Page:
by Jonathan Lent
Systems administrators today (Linux systems administrators, in the context of this post) have many valuable tools at their fingertips. After some initial time expenditures, learning curves, architectural decisions, dead-ends, inevitable frustration, and testing, the adoption of automation technologies can make day-to-day tasks much more productive, repeatable, iterative, and secure.
End-to-end, we are able to harness build technologies such as Cobbler and FAI to deploy a minimal operating system over the network, producing a baseline result that’s predictable, generally-useful, and ready for further customization. Alternatively, we can leverage the experience of others in VMware, AWS or other cloud environments and use community-maintained OS images or templates. With a minimal OS installation at-the-ready, configuration management solutions are introduced to save time and help prevent human error. They rapidly ensure a set of baseline configurations, security policies, and application frameworks to harden and prep the machine for hosting services.
Common to and critical for both of these solutions are the package managers and community-backed package repositories, provided by and supported within most modern mainstream Linux distributions. Continually-available package updates are motivated by the need for bug fixes, security patches, and implementation of feature requests. These updates are released by large communities of casual enthusiasts, security professionals, and other folks often volunteering their time.
However, this interwoven technology toolkit inevitably tempts the sysadmin with a sense of complacency, often dramatically altering workflows and gradually allowing lapses in fundamental understandings of system configurations. Reliance on these technologies can lead to an often assembly-line rush of productivity, but can dull your sensibilities, technical prowess, and overall skillset in the long-term. A recruiter friend of mine recently told me that it’s genuinely hard to judge ‘good-fit’ resumes for systems administrators anymore. More and more, individuals listing sysadmin experience have merely ‘gone through the motions’ in more modernized, turn-key environments. My intention is not to be disparaging — it’s important to acknowledge that some of our peers in industry have gotten lost or been misled along the way.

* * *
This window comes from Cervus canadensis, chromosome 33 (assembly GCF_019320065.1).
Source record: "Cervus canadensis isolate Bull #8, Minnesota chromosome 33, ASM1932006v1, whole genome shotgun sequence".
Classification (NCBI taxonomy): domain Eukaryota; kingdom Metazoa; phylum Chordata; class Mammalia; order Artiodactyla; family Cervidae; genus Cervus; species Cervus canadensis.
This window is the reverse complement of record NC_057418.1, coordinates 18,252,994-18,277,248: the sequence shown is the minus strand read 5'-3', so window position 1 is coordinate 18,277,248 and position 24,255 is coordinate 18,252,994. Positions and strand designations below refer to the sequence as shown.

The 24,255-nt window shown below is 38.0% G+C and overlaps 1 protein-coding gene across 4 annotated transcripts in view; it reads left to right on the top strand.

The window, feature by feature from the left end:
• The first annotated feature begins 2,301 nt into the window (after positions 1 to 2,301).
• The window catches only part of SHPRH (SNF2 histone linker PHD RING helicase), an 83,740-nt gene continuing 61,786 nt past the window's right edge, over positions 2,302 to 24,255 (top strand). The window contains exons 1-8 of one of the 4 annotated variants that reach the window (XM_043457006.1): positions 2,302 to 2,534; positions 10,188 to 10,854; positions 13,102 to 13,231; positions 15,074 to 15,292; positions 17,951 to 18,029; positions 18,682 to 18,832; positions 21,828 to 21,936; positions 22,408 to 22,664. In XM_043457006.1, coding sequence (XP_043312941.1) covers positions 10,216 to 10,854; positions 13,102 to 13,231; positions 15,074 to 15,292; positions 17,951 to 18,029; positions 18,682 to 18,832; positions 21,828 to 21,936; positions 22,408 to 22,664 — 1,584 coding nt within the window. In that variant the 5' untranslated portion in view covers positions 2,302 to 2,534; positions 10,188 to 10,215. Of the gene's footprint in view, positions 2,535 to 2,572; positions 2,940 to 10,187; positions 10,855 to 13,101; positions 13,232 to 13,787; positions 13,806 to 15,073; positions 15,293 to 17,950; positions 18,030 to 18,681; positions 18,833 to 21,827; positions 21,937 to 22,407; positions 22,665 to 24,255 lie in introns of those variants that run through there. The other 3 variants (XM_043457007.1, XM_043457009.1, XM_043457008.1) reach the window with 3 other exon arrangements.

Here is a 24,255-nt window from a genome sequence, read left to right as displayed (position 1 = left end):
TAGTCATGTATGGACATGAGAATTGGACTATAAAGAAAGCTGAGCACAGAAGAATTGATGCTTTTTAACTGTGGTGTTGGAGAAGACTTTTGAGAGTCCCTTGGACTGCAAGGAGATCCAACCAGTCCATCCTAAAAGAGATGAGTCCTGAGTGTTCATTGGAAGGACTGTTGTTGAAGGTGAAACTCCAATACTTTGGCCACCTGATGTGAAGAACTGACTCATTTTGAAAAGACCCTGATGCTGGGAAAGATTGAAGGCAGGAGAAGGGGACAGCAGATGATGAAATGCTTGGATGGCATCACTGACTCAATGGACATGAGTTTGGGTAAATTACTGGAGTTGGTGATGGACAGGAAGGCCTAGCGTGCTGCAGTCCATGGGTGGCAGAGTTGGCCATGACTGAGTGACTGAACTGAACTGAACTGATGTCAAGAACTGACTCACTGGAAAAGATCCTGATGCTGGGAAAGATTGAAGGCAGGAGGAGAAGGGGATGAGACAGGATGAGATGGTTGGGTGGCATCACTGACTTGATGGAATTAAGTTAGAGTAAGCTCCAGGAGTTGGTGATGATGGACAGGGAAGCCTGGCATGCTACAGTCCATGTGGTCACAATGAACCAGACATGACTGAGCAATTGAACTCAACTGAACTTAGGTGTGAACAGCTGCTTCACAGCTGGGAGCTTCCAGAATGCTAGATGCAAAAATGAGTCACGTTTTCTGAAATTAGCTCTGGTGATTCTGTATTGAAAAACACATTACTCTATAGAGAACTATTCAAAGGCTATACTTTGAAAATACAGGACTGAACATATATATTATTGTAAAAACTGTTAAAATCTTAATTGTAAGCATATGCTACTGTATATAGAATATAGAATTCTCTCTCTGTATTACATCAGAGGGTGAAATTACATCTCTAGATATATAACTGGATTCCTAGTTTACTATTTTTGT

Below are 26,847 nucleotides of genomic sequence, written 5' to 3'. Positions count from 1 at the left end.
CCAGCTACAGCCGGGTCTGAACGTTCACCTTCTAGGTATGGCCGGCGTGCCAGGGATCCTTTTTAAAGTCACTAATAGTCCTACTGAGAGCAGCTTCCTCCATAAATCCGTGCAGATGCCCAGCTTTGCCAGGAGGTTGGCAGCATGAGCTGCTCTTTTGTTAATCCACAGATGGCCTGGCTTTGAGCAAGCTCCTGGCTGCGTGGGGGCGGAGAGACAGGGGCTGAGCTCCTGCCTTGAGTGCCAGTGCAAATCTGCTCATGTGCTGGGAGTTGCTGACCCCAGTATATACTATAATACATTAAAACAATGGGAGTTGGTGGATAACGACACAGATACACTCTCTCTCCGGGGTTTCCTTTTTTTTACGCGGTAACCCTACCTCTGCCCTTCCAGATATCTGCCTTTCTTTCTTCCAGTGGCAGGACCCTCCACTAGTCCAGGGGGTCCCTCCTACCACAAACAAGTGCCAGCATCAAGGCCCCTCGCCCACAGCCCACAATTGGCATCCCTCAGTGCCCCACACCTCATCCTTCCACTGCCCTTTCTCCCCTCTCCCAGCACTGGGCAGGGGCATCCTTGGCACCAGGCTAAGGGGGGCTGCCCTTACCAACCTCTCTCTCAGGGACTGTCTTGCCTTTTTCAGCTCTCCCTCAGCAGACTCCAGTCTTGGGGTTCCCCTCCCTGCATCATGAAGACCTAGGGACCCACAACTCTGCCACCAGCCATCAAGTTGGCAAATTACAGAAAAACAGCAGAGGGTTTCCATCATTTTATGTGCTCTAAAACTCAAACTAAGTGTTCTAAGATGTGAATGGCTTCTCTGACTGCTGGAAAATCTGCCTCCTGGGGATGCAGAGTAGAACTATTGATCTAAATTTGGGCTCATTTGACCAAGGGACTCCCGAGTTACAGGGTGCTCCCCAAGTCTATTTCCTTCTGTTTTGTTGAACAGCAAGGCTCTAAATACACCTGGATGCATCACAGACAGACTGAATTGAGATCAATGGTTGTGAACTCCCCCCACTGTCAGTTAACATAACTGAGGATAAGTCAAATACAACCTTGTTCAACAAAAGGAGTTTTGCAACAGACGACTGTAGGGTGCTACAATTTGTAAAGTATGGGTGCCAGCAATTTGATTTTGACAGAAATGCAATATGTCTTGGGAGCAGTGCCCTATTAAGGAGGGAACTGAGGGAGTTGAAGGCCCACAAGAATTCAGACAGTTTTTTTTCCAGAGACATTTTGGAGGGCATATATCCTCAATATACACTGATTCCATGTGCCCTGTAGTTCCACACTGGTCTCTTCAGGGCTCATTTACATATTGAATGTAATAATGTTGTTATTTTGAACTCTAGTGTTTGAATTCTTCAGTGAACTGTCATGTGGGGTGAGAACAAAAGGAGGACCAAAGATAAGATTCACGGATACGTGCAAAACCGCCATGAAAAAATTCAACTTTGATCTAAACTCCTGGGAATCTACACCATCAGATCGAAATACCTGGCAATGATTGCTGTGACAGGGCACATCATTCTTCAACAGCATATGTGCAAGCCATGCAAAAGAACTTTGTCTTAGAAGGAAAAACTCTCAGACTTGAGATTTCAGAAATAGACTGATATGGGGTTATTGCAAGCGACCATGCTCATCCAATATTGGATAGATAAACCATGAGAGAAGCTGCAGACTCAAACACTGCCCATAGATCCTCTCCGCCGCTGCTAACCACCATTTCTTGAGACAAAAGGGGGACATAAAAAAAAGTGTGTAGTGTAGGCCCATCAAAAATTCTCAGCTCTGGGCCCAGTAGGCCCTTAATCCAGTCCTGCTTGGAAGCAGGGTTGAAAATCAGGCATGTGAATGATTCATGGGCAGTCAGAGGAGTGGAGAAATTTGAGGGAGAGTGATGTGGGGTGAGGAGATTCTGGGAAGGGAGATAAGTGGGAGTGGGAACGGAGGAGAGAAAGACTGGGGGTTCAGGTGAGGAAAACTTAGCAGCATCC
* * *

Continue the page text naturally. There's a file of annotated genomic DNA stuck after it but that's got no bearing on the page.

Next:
Let’s consider the fundamental task of installing an OS. An automated installer can produce a ready-to-go system in anywhere from 5-10 minutes. What happens when the network-based build infrastructure is not available? Perhaps the framework is down for maintenance, error-prone, or unavailable to the network segment that you’re building from. Ultimately, the concession is made that a manual build is required. More time is then spent preparing the install media (e.g. downloading an ISO, attaching to a VMware host, or creating a bootable USB thumb drive and physically attaching to a server). You’ll then find yourself staring at a GUI-based installer, second-guessing every decision along the way including disk partitioning, network configuration, and package selection. Finally you’ve got an OS to show for the efforts, though the differential in time spent simply trying to make the automated solution work versus what the manual installation itself would have taken makes you queasy. If only you’d known to short-circuit (abandoning the automation) and skip to the manual effort sooner…